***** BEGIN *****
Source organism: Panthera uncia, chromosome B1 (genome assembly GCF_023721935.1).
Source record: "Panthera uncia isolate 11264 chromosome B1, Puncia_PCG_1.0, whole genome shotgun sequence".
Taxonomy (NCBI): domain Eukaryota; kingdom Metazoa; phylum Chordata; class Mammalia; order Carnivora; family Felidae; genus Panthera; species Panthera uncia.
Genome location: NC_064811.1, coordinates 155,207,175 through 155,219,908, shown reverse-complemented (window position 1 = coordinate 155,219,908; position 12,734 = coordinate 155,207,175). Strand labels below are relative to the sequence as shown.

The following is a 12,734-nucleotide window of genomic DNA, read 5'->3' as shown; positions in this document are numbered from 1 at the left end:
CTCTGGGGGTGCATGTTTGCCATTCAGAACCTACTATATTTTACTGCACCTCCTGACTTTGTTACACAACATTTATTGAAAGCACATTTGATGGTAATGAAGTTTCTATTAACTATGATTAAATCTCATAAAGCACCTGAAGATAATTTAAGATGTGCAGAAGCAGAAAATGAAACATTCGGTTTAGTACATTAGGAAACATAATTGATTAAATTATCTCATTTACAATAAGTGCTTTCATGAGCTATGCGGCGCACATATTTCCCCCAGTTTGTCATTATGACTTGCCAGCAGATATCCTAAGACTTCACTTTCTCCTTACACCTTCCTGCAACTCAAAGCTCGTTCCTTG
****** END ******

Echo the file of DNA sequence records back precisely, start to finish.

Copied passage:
Source organism: Panthera uncia, chromosome B1 (genome assembly GCF_023721935.1).
Source record: "Panthera uncia isolate 11264 chromosome B1, Puncia_PCG_1.0, whole genome shotgun sequence".
Taxonomy (NCBI): domain Eukaryota; kingdom Metazoa; phylum Chordata; class Mammalia; order Carnivora; family Felidae; genus Panthera; species Panthera uncia.
Genome location: NC_064811.1, coordinates 155,207,175 through 155,219,908, shown reverse-complemented (window position 1 = coordinate 155,219,908; position 12,734 = coordinate 155,207,175). Strand labels below are relative to the sequence as shown.

The following is a 12,734-nucleotide window of genomic DNA, read 5'->3' as shown; positions in this document are numbered from 1 at the left end:
CTCTGGGGGTGCATGTTTGCCATTCAGAACCTACTATATTTTACTGCACCTCCTGACTTTGTTACACAACATTTATTGAAAGCACATTTGATGGTAATGAAGTTTCTATTAACTATGATTAAATCTCATAAAGCACCTGAAGATAATTTAAGATGTGCAGAAGCAGAAAATGAAACATTCGGTTTAGTACATTAGGAAACATAATTGATTAAATTATCTCATTTACAATAAGTGCTTTCATGAGCTATGCGGCGCACATATTTCCCCCAGTTTGTCATTATGACTTGCCAGCAGATATCCTAAGACTTCACTTTCTCCTTACACCTTCCTGCAACTCAAAGCTCGTTCCTTG